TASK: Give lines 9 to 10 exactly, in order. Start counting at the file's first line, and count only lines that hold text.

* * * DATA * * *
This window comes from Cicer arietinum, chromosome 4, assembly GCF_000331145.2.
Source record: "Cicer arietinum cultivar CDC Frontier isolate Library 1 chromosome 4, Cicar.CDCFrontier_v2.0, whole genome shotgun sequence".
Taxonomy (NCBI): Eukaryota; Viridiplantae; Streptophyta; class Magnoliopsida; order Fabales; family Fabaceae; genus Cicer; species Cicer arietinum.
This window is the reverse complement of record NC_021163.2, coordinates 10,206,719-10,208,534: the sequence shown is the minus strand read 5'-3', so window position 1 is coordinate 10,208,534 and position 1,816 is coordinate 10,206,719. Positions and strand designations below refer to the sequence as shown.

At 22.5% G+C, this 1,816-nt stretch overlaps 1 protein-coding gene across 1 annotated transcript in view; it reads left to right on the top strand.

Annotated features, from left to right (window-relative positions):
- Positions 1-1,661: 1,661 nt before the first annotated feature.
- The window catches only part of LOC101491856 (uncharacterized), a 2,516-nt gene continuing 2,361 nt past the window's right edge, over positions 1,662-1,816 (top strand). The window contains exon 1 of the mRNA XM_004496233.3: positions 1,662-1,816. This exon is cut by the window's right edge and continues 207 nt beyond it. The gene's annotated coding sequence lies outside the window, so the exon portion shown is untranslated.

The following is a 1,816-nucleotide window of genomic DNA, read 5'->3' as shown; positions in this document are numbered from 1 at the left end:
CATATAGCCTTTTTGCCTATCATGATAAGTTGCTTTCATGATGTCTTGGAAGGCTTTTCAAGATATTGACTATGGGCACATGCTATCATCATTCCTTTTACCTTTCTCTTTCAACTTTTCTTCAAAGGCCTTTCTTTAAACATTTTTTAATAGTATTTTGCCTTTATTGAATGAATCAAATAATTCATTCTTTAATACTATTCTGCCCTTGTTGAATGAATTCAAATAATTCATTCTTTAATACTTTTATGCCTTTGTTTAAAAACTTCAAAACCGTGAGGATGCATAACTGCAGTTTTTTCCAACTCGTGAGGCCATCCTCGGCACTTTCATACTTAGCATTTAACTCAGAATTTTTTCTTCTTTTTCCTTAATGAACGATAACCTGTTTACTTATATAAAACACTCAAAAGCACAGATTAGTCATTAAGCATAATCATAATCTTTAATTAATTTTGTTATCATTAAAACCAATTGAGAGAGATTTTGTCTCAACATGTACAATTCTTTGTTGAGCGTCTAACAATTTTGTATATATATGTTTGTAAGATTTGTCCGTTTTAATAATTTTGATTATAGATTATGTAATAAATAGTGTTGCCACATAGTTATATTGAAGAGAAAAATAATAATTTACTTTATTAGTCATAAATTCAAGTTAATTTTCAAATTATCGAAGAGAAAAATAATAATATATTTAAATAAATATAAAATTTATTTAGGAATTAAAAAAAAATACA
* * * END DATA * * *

The following is a 1,816-nucleotide window of genomic DNA, read 5'->3' as shown; positions in this document are numbered from 1 at the left end:
CATATAGCCTTTTTGCCTATCATGATAAGTTGCTTTCATGATGTCTTGGAAGGCTTTTCAAGATATTGACTATGGGCACATGCTATCATCATTCCTTTTACCTTTCTCTTTCAACTTTTCTTCAAAGGCCTTTCTTTAAACATTTTTTAATAGTATTTTGCCTTTATTGAATGAATCAAATAATTCATTCTTTAATACTATTCTGCCCTTGTTGAATGAATTCAAATAATTCATTCTTTAATACTTTTATGCCTTTGTTTAAAAACTTCAAAACCGTGAGGATGCATAACTGCAGTTTTTTCCAACTCGTGAGGCCATCCTCGGCACTTTCATACTTAGCATTTAACTCAGAATTTTTTCTTCTTTTTCCTTAATGAACGATAACCTGTTTACTTATATAAAACACTCAAAAGCACAGATTAGTCATTAAGCATAATCATAATCTTTAATTAATTTTGTTATCATTAAAACCAATTGAGAGAGATTTTGTCTCAACATGTACAATTCTTTGTTGAGCGTCTAACAATTTTGTATATATATGTTTGTAAGATTTGTCCGTTTTAATAATTTTGATTATAGATTATGTAATAAATAGTGTTGCCACATAGTTATATTGAAGAGAAAAATAATAATTTACTTTATTAGTCATAAATTCAAGTTAATTTTCAAATTATCGAAGAGAAAAATAATAATATATTTAAATAAATATAAAATTTATTTAGGAATTAAAAAAAAATACA